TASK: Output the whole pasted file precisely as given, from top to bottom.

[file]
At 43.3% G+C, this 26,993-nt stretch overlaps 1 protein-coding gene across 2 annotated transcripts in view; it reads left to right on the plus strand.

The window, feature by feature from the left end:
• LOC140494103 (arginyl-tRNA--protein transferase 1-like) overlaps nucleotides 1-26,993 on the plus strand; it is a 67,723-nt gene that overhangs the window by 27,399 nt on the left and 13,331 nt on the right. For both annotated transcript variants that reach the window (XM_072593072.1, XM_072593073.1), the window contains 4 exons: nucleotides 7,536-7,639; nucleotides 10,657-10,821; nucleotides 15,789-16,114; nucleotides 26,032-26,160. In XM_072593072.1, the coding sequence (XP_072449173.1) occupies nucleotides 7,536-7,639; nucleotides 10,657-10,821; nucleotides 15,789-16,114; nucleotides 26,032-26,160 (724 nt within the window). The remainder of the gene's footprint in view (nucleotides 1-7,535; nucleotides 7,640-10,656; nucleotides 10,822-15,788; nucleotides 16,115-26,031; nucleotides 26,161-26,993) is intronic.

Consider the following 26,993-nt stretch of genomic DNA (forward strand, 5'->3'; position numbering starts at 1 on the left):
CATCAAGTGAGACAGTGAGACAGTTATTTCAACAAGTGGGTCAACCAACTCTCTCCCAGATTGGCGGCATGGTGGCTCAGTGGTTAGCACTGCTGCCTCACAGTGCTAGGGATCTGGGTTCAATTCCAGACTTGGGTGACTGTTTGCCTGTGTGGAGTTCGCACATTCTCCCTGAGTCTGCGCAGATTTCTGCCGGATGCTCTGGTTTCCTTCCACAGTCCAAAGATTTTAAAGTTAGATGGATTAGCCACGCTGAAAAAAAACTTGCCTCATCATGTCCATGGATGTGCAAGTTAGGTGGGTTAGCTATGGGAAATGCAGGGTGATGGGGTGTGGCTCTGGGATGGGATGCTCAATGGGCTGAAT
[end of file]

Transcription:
At 43.3% G+C, this 26,993-nt stretch overlaps 1 protein-coding gene across 2 annotated transcripts in view; it reads left to right on the plus strand.

The window, feature by feature from the left end:
• LOC140494103 (arginyl-tRNA--protein transferase 1-like) overlaps nucleotides 1-26,993 on the plus strand; it is a 67,723-nt gene that overhangs the window by 27,399 nt on the left and 13,331 nt on the right. For both annotated transcript variants that reach the window (XM_072593072.1, XM_072593073.1), the window contains 4 exons: nucleotides 7,536-7,639; nucleotides 10,657-10,821; nucleotides 15,789-16,114; nucleotides 26,032-26,160. In XM_072593072.1, the coding sequence (XP_072449173.1) occupies nucleotides 7,536-7,639; nucleotides 10,657-10,821; nucleotides 15,789-16,114; nucleotides 26,032-26,160 (724 nt within the window). The remainder of the gene's footprint in view (nucleotides 1-7,535; nucleotides 7,640-10,656; nucleotides 10,822-15,788; nucleotides 16,115-26,031; nucleotides 26,161-26,993) is intronic.

Consider the following 26,993-nt stretch of genomic DNA (forward strand, 5'->3'; position numbering starts at 1 on the left):
CATCAAGTGAGACAGTGAGACAGTTATTTCAACAAGTGGGTCAACCAACTCTCTCCCAGATTGGCGGCATGGTGGCTCAGTGGTTAGCACTGCTGCCTCACAGTGCTAGGGATCTGGGTTCAATTCCAGACTTGGGTGACTGTTTGCCTGTGTGGAGTTCGCACATTCTCCCTGAGTCTGCGCAGATTTCTGCCGGATGCTCTGGTTTCCTTCCACAGTCCAAAGATTTTAAAGTTAGATGGATTAGCCACGCTGAAAAAAAACTTGCCTCATCATGTCCATGGATGTGCAAGTTAGGTGGGTTAGCTATGGGAAATGCAGGGTGATGGGGTGTGGCTCTGGGATGGGATGCTCAATGGGCTGAAT